where there’s liquid water..

More science news.. [*ahem* – Ed] Whilst some people have leapt to a somewhat dubious conclusion, it is a remarkable achievement by the astronomers using the ESO 3.6m telescope in Chile to identify the effects of the smallest exo-planetary mass yet detected, only 5 times the mass of the Earth and approximately 50% larger in diameter. It’s part of a three exo-planet system orbiting a star, Gliese 581, in the constellation of Libra just 20.5 light years away. The reason for the excitement is that, despite being close enough to the star to complete an orbit in only 13 days, the exo-planet lies in what is known as the habitable zone – with an average surface temperature of between 0-40 degrees Celsius water would exist as a liquid.. and where there’s liquid water.. there’s [possibly] life.And they’ve thoughtfully provided a YouTube video report

Extra detail from the ESO press release

Notes

[1]: Using the radial velocity method, astronomers can only obtain a minimum mass (as it is multiplied by the sine of the inclination of the orbital plane to the line of sight, which is unknown). From a statistical point of view, this is however often close to the real mass of the system. Two other systems have a mass close to this. The icy planet around OGLE-2005-BLG-390L, discovered by microlensing with a network of telescopes including one at La Silla (ESO 03/06), has a (real) mass of 5.5 Earth masses. It, however, orbits much farther from its small host star than the present one and is hence much colder. The other is one of the planets surrounding the star Gliese 876. It has a minimum mass of 5.89 Earth masses (and a probable real mass of 7.53 Earth masses) and completes an orbit in less than 2 days, making it too hot for liquid water to be present.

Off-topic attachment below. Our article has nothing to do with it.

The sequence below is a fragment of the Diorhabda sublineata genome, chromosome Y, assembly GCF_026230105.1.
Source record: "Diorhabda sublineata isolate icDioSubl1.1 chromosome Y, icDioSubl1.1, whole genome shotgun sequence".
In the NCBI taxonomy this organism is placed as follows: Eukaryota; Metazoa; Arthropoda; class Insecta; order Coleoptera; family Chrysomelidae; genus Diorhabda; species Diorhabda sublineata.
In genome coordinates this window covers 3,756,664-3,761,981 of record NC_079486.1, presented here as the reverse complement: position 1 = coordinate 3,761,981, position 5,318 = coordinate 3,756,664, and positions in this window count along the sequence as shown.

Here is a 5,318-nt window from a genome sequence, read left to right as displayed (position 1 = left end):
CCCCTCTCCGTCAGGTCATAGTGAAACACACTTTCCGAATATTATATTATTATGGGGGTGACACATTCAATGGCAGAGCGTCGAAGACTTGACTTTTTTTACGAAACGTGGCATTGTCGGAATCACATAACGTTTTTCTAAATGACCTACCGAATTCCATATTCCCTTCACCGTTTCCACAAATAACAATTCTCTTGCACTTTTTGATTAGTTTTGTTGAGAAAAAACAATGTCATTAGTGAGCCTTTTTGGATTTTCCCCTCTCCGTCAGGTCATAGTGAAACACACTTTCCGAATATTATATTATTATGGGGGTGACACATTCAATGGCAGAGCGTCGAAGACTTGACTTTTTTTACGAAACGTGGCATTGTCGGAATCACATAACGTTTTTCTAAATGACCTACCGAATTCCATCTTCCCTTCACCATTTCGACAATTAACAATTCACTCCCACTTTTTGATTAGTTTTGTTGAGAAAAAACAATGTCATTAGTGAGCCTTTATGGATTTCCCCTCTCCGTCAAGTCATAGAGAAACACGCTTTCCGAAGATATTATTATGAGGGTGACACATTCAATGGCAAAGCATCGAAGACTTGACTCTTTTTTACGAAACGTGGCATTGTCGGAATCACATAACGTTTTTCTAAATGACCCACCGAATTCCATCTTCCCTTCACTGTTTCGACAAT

[2]: Gl 581, or Gliese 581, is the 581th entry in the Gliese Catalogue, which lists all known stars within 25 parsecs (81.5 light years) of the Sun. It was originally compiled by Gliese and published in 1969, and later updated by Gliese and Jahreiss in 1991.

[3]: This fundamental observational method is based on the detection of variations in the velocity of the central star, due to the changing direction of the gravitational pull from an (unseen) exoplanet as it orbits the star. The evaluation of the measured velocity variations allows deducing the planet’s orbit, in particular the period and the distance from the star, as well as a minimum mass.


Discover more from Slugger O'Toole

Subscribe to get the latest posts sent to your email.

We are reader supported. Donate to keep Slugger lit!

For over 20 years, Slugger has been an independent place for debate and new ideas. We have published over 40,000 posts and over one and a half million comments on the site. Each month we have over 70,000 readers. All this we have accomplished with only volunteers we have never had any paid staff.

Slugger does not receive any funding, and we respect our readers, so we will never run intrusive ads or sponsored posts. Instead, we are reader-supported. Help us keep Slugger independent by becoming a friend of Slugger. While we run a tight ship and no one gets paid to write, we need money to help us cover our costs.

If you like what we do, we are asking you to consider giving a monthly donation of any amount, or you can give a one-off donation. Any amount is appreciated.